I think I still do not understand how to apply this thinking. If the chest should never produce yang energy, how could you ever do Fajin with it? Even if the back is to do Fajin, don't you first have to store energy in the chest (and puff it out slightly) in order to do it? I would agree that the chest should tend to by yin and that the back should tend to by yang, but I have difficulty understanding how there can be change and circulation unless yin and yang can alternate.

I am out of time for today.

Take care,
Audi
Audi
 
Posts: 1137
Joined: Sat Jan 27, 2001 7:01 am
Location: New Jersey, USA

Re: New Chen Yanlin translation from Paul Brennan

Postby Louis Swaim » Wed May 29, 2013 3:32 am

Hi Audi,

Re:
"Although the gaze is extended forward evenly, there are times when following the body's changes of position that the line of sight, while directed to emptiness, plays a crucial role in the transformations and supplements the insufficiencies of body and hand techniques."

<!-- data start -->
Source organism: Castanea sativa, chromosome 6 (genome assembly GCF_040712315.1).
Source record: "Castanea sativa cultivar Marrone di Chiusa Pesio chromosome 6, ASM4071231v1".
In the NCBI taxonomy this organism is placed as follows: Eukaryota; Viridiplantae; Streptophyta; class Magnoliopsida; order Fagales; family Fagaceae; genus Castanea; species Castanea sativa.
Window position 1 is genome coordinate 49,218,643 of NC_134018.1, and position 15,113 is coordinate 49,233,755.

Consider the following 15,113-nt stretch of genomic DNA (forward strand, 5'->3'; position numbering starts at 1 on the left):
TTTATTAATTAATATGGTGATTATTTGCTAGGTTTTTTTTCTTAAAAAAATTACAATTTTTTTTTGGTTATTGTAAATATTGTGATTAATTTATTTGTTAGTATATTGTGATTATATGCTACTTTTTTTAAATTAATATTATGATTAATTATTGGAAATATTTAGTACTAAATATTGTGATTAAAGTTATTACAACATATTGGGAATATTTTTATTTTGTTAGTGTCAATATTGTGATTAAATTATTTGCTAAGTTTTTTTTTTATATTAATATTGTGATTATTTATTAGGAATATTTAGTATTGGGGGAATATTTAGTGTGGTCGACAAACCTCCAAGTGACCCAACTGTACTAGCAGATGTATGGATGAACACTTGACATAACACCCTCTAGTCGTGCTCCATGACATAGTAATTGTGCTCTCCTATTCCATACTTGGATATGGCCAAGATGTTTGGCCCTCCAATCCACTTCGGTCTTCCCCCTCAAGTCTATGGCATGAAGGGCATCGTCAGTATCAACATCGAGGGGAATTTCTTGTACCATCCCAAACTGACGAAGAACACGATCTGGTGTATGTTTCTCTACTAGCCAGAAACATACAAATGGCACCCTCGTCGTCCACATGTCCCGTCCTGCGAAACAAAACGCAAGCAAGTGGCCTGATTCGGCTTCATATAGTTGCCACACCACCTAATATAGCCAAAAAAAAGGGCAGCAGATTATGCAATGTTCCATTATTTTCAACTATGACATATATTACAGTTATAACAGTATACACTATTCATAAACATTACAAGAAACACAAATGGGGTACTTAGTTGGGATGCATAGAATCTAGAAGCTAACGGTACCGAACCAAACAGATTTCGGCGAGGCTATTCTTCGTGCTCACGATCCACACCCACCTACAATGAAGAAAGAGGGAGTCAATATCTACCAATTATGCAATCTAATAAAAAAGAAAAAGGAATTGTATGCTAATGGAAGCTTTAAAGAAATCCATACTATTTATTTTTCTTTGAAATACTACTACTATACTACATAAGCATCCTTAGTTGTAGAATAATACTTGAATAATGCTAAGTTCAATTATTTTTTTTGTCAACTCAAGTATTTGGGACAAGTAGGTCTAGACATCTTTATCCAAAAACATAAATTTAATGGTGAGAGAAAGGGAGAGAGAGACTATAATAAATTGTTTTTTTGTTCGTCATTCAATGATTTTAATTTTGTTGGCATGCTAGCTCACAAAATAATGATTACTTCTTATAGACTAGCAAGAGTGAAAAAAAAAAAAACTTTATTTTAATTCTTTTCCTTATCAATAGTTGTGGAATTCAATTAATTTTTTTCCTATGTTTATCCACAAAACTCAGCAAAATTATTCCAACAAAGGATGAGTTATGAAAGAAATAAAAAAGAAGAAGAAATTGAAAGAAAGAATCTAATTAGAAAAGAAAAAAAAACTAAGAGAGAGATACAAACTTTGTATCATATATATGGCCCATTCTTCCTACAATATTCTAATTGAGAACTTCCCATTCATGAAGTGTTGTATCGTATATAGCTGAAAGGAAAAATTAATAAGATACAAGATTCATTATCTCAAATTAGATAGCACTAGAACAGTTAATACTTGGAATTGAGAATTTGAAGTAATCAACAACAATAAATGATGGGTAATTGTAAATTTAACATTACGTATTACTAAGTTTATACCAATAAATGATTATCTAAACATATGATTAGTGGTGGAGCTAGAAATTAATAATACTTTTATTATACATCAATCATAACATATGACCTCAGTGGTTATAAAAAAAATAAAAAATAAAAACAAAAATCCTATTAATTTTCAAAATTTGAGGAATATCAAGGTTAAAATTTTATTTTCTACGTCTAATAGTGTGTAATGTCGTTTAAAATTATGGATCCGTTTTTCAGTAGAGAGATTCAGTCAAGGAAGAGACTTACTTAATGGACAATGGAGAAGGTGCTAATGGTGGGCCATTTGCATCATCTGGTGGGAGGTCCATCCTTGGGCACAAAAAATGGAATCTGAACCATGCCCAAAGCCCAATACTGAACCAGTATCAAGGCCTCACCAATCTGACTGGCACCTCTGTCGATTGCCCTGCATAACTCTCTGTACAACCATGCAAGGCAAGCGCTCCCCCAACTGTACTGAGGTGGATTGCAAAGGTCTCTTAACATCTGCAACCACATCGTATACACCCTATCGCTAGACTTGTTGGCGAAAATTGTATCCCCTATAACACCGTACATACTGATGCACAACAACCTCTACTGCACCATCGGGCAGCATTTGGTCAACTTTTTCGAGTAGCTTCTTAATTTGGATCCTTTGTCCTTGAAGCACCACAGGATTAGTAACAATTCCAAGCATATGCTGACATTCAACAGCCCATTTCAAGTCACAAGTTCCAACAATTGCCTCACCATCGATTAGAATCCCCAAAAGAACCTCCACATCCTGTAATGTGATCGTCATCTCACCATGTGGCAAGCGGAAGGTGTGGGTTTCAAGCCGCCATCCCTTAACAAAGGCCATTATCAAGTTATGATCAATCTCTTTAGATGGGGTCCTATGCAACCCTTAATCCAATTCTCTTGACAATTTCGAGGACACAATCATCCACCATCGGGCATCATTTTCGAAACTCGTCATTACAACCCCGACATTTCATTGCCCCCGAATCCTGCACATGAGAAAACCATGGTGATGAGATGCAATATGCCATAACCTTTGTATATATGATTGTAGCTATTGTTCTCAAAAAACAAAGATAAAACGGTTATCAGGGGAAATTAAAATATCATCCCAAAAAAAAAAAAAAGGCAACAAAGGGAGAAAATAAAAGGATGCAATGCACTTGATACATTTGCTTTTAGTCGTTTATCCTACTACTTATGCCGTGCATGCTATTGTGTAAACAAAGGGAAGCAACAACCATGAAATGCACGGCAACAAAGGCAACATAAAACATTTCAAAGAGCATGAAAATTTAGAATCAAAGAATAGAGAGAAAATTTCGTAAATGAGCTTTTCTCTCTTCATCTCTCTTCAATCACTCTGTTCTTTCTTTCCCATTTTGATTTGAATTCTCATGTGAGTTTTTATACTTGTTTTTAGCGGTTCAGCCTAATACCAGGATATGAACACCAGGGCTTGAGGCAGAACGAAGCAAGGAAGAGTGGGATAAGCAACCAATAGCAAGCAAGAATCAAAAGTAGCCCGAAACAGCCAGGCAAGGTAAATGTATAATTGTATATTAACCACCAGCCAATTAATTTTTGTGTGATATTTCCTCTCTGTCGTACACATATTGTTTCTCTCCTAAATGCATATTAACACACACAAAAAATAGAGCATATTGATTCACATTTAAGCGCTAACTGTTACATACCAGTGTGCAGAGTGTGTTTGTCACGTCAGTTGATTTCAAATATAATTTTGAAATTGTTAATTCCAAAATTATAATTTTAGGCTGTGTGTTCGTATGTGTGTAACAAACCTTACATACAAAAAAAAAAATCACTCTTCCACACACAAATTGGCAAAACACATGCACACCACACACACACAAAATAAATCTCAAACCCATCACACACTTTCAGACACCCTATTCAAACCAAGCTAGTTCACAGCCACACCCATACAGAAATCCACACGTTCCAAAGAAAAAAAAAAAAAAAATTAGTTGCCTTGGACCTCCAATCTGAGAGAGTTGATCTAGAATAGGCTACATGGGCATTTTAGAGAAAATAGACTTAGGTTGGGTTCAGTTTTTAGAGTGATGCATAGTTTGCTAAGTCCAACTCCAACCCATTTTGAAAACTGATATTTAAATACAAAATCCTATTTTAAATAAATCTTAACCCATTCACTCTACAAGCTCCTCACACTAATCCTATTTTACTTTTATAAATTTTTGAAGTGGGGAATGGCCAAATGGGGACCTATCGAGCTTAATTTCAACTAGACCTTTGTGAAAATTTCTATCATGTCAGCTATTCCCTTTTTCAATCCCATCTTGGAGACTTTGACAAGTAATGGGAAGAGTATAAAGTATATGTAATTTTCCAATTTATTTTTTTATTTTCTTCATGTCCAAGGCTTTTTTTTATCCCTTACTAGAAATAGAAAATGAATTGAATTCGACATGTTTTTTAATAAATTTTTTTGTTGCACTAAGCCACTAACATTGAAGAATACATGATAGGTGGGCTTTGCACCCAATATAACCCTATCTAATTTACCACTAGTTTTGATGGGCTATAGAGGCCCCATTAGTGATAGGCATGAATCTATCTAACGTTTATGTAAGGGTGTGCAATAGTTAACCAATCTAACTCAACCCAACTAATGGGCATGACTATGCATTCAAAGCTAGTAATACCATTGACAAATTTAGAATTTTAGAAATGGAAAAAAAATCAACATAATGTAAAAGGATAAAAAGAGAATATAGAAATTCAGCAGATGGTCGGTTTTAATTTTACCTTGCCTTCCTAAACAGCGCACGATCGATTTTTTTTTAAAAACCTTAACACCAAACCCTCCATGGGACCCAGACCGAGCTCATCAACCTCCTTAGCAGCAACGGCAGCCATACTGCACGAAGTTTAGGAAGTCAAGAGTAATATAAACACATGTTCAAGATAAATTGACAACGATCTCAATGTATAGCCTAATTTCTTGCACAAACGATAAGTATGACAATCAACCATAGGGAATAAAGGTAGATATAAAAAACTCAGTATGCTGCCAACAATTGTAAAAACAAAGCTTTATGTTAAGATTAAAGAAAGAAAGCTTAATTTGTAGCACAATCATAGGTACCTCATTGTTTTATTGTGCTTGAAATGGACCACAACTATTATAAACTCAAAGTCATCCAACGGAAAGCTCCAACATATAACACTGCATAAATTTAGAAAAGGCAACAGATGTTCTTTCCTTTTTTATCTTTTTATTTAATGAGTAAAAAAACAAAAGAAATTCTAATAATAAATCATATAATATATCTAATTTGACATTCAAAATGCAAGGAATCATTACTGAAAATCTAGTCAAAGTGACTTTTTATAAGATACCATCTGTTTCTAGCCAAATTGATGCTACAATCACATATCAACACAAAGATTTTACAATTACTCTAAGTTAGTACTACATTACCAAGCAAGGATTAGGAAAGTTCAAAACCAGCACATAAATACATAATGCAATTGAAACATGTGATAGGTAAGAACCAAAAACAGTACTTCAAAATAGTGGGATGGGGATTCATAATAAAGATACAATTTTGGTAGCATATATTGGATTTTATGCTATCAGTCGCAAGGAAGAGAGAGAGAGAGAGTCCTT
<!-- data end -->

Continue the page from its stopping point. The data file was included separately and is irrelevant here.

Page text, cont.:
Louis, thanks for this quote. Do you happen to have the Chinese version handy? The phrasing is quite interesting with many concepts whose importance it may be easy to underestimate. And yet, I do not like the use of the word "insufficiencies." It could suggest that the gaze is merely a backup to help correct mistakes in the body and hand techniques. What I think Yang Chengfu was getting at is that the gaze is critical as a rallying point and organizing principle for the techniques as a whole. Without the gaze, the body and the techniques have no focus and no orientation. Having the gaze clear is a physical expression of having the mind and spirit clear. With the mind and spirit clear, the intent will be clear. With the intent clear, the flow of Qi will be clear.[/quote]

Here's the Chinese, from the section on the head's orientation in Yang's "Discussion of Taijiquan Practice."

目光虽然向前平视,有时当随身法而转移,其视线虽属空虚,亦为变化中一紧要之动作,而补身法手法之不足也。

--Louis
Louis Swaim
 
Posts: 1345
Joined: Mon Feb 12, 2001 7:01 am
Location: Oakland, CA

PreviousNext

Return to Book and Video Recommendations

Who is online

Users browsing this forum: No registered users and 2 guests

cron